Monthly Archives: July 2018

A Week In Film #507: Crime

American Assassin title screen
American Assassin
Silly thriller about some angry survivor of a terrorist outrage (Dylan O’Brien) who is recruited to a secret arms-length black ops team led by Michael Keaton. Has its moments. Directed by the dude who did L.I.E. and Kill The Messenger, Michael Cuesta.

Black Mass title screen
Black Mass
Johnny Depp as Boston mob boss and Fed informant Jimmy Bulger, in Scott Cooper’s ersatz Irish Goodfellas.

After Porn Ends 2 title screen
After Porn Ends 2
Follow up by Bryce Wagoner to his 2012 documentary, this time haring from skin flick industry survivors Ashley Adams, Brittany Andrews, Chasey Lain, Lisa Ann, Janine Lindemulder and others.

A Week In Film #506: Blimey

Wind River title screenWind River
Pretty good, bleak yet hopeful snow noir drama written and directed by ex-actor (Sons Of Anarchy) Taylor Sheridan, who also penned the similarly exposition-averse Sicario and Hell Or High Water. Jeremy Renner plays a wildlife marshal who becomes involved in an investigation into the violent death of a teenaged Indian girl in rugged Wyoming country. Elizabeth Olsen is an FBI agent assigned to the case, Graham Greene the weary older tribal cop. Some truly beautiful scenes.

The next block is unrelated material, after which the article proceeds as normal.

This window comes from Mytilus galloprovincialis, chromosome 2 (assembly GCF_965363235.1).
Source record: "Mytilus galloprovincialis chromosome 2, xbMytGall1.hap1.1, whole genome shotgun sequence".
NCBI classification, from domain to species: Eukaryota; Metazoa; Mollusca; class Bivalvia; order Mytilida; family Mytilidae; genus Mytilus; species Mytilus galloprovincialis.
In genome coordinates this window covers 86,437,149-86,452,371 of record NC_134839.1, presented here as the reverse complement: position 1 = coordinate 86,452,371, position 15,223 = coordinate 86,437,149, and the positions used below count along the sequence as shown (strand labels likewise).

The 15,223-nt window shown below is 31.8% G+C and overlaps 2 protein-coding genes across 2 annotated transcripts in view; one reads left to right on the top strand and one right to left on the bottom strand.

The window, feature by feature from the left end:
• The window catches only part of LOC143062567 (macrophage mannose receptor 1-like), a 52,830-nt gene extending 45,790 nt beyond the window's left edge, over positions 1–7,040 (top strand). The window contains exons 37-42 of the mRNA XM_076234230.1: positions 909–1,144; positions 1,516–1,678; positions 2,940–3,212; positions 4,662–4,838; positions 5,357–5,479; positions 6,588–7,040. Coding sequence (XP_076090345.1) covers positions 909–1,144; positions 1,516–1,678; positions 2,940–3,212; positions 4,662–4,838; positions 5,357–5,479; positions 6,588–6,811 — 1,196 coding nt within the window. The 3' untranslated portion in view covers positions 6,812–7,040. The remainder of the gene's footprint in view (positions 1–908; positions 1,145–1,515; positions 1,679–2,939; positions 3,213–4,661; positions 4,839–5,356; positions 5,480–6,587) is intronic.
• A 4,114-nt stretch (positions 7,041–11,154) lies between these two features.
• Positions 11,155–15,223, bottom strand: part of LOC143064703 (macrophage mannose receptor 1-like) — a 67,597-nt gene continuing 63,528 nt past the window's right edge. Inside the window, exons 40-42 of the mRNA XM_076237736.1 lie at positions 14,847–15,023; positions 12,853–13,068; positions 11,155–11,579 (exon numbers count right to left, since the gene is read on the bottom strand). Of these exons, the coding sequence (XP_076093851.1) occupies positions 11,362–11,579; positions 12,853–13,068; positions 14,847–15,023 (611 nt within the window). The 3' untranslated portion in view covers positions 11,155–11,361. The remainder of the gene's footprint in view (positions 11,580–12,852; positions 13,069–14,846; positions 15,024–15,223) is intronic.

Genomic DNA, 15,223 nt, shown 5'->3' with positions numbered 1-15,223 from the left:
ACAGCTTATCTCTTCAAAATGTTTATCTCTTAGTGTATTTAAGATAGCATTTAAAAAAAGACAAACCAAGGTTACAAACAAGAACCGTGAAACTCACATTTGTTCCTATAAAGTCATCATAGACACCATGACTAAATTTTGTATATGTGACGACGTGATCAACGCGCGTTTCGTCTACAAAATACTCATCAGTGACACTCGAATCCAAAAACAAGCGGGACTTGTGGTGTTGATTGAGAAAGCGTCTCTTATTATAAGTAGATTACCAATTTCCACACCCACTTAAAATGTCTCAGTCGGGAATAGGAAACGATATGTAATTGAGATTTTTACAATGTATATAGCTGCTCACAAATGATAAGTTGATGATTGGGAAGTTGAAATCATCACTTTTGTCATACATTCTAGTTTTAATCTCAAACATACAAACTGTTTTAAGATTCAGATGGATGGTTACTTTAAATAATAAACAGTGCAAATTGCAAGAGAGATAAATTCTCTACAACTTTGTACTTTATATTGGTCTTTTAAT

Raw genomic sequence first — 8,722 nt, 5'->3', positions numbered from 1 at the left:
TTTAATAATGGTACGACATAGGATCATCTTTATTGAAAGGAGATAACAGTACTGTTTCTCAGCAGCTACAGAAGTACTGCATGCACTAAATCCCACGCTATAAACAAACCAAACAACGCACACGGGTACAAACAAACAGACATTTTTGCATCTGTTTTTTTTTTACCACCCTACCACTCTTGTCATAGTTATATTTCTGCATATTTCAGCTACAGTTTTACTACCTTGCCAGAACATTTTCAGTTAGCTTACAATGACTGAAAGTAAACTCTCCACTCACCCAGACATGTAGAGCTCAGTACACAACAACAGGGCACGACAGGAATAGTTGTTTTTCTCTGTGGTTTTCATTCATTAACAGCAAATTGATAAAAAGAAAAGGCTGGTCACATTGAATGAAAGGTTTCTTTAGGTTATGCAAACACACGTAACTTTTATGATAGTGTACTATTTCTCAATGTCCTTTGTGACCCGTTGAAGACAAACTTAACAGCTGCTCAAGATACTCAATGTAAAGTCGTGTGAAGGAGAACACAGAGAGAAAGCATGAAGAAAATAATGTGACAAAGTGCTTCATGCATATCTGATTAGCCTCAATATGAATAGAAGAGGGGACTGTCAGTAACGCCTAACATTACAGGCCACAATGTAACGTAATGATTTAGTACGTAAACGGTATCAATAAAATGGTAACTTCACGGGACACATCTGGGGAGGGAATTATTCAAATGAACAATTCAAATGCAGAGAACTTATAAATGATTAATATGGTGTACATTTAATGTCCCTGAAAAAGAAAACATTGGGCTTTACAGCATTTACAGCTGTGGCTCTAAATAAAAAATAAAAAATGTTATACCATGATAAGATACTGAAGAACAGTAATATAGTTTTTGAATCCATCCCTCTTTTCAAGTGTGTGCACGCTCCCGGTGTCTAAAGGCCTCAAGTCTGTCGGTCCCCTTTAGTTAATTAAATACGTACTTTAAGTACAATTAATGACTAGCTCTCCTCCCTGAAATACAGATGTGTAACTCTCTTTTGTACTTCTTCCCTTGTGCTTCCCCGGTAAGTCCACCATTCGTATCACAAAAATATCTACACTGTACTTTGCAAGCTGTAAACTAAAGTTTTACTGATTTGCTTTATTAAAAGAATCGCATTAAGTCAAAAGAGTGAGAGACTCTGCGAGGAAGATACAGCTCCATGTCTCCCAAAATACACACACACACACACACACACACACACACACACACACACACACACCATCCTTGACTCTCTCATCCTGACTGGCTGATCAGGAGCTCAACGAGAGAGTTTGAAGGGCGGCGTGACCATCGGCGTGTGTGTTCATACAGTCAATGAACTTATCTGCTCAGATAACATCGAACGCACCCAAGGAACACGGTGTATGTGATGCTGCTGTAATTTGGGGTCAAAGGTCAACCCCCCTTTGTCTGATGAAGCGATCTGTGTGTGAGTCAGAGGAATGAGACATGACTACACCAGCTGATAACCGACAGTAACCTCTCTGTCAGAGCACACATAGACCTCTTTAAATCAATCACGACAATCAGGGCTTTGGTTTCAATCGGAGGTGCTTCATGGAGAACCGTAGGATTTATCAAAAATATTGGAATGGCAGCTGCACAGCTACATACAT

Central Intelligence
So it’s not great – script needs tightening, set pieces are a bit flabby, there’s no jeopardy, a lot of the time it’s tone deaf – but Dwayne Johnson and Kevin Hart do have a rapport. Kind of funny.

A Week In Film #505: So tired

Stalin (1992)
Sort of okay HBO biopic with an unrecognisable Robert Duvall as Jughashvili, running through the greatest hits… Revolutionary bit-part player, the blagger nobody likes, wheedles his way into the inner sanctum by agreeing to do the shitty admin no one else will do, elbows out Lenin’s pals when the auld fella karks, does for the kulaks, secret police business, has a few more Old Bolshies knocked off, bit of Terror, purge the army, crap taste in art, show trials, quite big on anti-semitism, not a huge fan of doctors, Molotov-Ribbentrop, oh shit that didn’t go so well, war, hunger, destruction etc, win the war, few more put on trial, bit more purging, oh shit I’m having a stroke FIN. Directed by Czech New Wave dude Ivan Passer, whose big flick after coming West was Cutter’s Way.

Infuriating Oliver Stone conspirobollocks, but with many nice elements to it – the structure, despite it all, and many of the performance notes, and the confidence with which such a big bag of ‘maybe’ is shaken about and emptied over the screen.

Sleepers title screenSleepers
Barry Levinson’s indulgent (TWO AND A HALF HOURS) adaptation of Lorenzo Carcaterra’s period novel about who a group of New York kids in the sixties had their childhood stolen from them at a Borstal, and how they came to wreak revenge on those who tormented them. Silly, portentous, but very watchable, with son Patric, Brad Pitt, Ron Eldard, Billy Crudup, Minnie Driver, Bruno Kirby, Frank Medrano, De Niro, Hoffman etc.

The Thing (2011)